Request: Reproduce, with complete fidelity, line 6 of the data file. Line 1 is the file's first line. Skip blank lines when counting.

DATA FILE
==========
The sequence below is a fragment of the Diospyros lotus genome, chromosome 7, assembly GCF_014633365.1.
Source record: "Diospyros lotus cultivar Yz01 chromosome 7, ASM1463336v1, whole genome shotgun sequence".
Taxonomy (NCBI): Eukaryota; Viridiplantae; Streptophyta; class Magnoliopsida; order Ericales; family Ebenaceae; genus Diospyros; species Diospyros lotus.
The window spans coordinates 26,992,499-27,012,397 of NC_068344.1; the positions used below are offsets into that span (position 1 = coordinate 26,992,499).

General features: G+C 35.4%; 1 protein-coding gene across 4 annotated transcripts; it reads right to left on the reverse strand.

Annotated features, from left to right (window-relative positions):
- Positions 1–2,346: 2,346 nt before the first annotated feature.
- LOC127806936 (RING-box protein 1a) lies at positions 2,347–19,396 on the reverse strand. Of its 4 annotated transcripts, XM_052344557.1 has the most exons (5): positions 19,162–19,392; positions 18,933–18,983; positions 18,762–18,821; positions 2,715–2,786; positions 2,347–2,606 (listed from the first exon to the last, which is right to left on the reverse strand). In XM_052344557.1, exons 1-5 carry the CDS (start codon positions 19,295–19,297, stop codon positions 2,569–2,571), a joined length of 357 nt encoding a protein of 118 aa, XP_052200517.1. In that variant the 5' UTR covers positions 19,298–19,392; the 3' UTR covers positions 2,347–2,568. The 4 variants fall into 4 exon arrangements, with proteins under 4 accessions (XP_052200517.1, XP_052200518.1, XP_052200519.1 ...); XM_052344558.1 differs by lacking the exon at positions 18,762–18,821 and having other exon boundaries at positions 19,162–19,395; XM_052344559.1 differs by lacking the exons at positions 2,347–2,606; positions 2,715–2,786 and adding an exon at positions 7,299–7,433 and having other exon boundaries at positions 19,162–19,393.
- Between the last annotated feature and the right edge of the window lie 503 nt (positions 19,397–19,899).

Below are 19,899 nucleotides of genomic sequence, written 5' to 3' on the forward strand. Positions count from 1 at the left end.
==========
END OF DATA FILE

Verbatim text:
Annotated features, from left to right (window-relative positions):